< interview anne e. nixon author of king of the hilton










Anne E. Nixon

author (with Richard Harvey) of:

King of the Hilton

Interview conducted January 2015 and based on questions from EIN readers.......


People wonder why I don’t want to miss a show, I love it out here.  I know people come from everywhere, we know people come from all over, they fly and they drive here, and there’s not anyone on this stage, I mean anybody – that would rather be here than anywhere else in the world right now”.  Elvis Presley, Midnight show, 30th August 1974

About Anne E. Nixon

Anne E. Nixon is aame many long time fans know well. Anne's many articles for the British fan club (particularly in Elvis Monthly) were enjoyed by tens of thousands of fans worldwide.

Anne is also well credentialed to write about Elvis’ triumphant shows in Las Vegas.  For those of us who never saw Elvis live in concert to read that Anne attended 40 live performances in Vegas between 1972 and 1976 is salivating and green eyed-monster inducing stuff!

What has made Anne E. Nixon such a wonderful author over many decades is her ability to bring vividly to life the feeling and experience of being at an Elvis concert.  She does this through a mix of strong writing skills, extensive knowledge of Elvis’ career and a narrative which impresses due to the inclusion of minutiae (Anne’s diaries must be chock-full of information) which on the surface you might think are inconsequential, but which actually are the power source that drives the story.

Following on from her mini-interview with EIN in December 2014 (reproduced below) Anne kindly took time out of her busy schedule to answer questions from EIN readers.......


Lon Roberts:


Q.1: Did Elvis have an aura or presence that you could "feel."


AEN: Hi, Lon. Yes, Elvis certainly had a commanding presence on stage; it was hard to take your eyes off him.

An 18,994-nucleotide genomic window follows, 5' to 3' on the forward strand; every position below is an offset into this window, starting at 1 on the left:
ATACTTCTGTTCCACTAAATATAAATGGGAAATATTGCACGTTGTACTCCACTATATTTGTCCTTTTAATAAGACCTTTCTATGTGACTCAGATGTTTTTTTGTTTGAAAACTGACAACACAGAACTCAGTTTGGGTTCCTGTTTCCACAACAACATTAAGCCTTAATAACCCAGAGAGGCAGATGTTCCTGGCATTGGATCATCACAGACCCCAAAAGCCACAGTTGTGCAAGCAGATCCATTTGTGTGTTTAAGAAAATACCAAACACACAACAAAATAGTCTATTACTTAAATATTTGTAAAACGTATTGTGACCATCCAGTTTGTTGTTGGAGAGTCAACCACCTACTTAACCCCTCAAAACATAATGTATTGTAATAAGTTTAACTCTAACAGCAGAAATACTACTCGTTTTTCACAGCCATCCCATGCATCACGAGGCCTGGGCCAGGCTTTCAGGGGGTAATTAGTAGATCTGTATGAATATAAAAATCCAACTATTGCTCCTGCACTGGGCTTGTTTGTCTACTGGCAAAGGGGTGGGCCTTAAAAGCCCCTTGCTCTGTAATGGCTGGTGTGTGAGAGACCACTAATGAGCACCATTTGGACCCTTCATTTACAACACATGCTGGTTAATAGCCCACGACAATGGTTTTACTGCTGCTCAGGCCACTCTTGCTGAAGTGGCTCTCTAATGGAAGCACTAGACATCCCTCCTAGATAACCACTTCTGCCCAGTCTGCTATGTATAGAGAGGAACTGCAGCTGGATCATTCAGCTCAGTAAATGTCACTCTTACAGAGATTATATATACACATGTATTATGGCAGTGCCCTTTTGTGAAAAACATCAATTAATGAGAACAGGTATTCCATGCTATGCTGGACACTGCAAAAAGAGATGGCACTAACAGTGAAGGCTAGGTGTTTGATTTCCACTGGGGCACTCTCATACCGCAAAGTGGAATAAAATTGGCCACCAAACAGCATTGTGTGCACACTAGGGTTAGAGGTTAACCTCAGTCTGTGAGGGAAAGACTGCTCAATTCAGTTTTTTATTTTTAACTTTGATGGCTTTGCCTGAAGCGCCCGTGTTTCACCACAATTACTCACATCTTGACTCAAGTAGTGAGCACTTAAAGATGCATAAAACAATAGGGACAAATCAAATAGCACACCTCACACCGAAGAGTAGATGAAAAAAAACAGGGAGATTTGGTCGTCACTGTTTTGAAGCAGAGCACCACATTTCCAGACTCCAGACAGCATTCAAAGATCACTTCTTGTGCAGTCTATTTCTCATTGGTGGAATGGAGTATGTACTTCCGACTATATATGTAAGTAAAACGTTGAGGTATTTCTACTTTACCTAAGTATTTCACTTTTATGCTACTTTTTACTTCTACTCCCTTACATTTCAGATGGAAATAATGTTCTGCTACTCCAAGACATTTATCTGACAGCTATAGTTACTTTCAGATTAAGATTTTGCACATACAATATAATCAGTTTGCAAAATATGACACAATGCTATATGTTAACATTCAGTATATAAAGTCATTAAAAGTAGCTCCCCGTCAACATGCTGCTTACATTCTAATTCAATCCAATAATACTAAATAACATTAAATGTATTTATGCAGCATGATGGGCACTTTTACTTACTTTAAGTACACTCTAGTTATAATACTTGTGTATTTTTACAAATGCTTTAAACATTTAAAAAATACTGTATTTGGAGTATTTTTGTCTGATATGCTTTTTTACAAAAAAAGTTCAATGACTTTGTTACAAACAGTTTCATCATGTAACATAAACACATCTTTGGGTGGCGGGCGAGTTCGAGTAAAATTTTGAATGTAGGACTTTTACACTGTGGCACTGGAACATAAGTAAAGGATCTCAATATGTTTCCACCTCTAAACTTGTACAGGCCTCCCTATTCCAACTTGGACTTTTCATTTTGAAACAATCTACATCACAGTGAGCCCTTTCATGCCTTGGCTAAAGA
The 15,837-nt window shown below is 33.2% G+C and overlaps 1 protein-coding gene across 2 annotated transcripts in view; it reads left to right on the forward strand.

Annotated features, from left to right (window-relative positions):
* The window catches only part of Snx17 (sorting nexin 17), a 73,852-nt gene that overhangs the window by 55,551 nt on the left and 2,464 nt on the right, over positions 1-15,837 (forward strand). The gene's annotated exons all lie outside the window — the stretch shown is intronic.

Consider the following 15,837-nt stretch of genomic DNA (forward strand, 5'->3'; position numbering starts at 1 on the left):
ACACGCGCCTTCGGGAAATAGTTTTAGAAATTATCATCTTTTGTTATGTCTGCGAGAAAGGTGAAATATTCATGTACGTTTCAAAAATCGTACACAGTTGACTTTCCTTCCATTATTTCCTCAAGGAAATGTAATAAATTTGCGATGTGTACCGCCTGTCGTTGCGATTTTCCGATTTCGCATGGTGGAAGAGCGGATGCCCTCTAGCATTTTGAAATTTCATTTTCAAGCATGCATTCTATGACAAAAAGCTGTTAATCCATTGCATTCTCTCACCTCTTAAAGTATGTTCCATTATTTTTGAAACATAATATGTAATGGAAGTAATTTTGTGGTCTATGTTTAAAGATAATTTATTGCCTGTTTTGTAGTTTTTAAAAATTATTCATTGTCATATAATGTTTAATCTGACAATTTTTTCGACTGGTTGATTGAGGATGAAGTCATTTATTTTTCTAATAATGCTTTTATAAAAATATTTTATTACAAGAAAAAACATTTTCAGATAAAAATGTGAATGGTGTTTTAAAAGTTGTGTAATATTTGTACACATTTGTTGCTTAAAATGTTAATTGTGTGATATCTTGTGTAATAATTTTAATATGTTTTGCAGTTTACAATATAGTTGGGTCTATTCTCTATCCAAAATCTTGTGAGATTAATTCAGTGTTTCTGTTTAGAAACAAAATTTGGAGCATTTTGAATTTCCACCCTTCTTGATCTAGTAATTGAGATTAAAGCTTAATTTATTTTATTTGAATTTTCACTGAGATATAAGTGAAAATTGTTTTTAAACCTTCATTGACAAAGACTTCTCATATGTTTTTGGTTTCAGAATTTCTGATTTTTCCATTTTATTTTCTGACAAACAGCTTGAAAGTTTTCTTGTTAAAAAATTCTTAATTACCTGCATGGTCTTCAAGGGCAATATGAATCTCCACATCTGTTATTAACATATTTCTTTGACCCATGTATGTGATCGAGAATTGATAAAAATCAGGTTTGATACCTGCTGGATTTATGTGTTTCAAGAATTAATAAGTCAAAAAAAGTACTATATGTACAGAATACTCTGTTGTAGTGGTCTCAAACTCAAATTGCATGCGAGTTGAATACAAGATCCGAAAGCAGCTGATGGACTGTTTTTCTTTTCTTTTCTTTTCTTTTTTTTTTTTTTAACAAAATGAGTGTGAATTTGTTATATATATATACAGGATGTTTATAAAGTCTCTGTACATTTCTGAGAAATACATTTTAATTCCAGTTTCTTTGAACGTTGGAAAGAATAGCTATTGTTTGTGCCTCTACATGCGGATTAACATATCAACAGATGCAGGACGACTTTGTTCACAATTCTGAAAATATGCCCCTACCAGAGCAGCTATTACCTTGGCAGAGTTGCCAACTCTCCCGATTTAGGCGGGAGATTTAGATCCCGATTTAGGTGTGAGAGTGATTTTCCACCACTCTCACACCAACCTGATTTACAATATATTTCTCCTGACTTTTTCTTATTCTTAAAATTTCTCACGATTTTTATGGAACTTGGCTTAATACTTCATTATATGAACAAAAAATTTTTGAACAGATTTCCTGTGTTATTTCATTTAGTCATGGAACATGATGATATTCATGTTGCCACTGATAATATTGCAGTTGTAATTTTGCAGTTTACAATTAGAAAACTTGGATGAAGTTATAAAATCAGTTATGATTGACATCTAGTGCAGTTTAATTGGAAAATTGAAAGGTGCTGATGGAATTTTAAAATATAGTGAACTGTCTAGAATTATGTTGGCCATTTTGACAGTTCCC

Q.2: From an audience member perspective, did Elvis seem bored in Vegas (as is the common perception) or did he seem to be enjoying himself on stage?


AEN: In all the shows I saw, I never sensed any boredom. At times, he was annoyed by the on-stage sound system, or the Hilton itself, but usually he seemed to be pretty happy, enjoying his singing and the interaction of fans.


Q.3: Out of 40 shows, do you have a favorite one or one that stands out the most?


AEN: Out of several standout shows, I’d choose as my favourite the ‘Desert Storm’ closing show from 1974, which I’ve covered in-depth in King of the Hilton. It was unique, unusual, and totally memorable.


Q.4: Were the crowd responses all similar or were some wilder than others?


AEN: The crowds at the midnight shows were often wilder than those at the dinner shows, especially on Saturday nights.


Q.5: Was 1976 a pretty good Vegas stand at that point in time (with no hindsight knowing it was his last)?


AEN: I wasn’t at all disappointed in the December ’76 shows, even though it was obvious that Elvis had some health problems. He was still committed to his singing and did his best to entertain us.


Q.6: For those of us who never saw him live, how much justice does watching him on video and listening to CDs provide or was the actual experience so much greater? For instance, some performers you watch on TV and then go see in person and they are basically the same. Was an Elvis show radically different in person compared to, say, watching That’s The Way It Is or Elvis On Tour?


AEN: Without exception, watching Elvis live beat hands down watching him now on DVD and listening to CDs. Nothing can compare to hearing him in person. Live shows were atmospheric; there was the anticipation of what he’d do or say or sing. It was exciting, edge-of-your-seat stuff. Mind you, the first I saw That’s The Way It Is on the big screen, I was blown away, and footage from those shows is still thrilling to watch, and a good representation of his Vegas shows.



Q.7: What is your favorite CD that gives the best representation of hearing Elvis in Vegas?


AEN: FTD’s Nevada Nights CD with two Vegas shows from 1974 is a great favourite of mine, with Elvis in good form.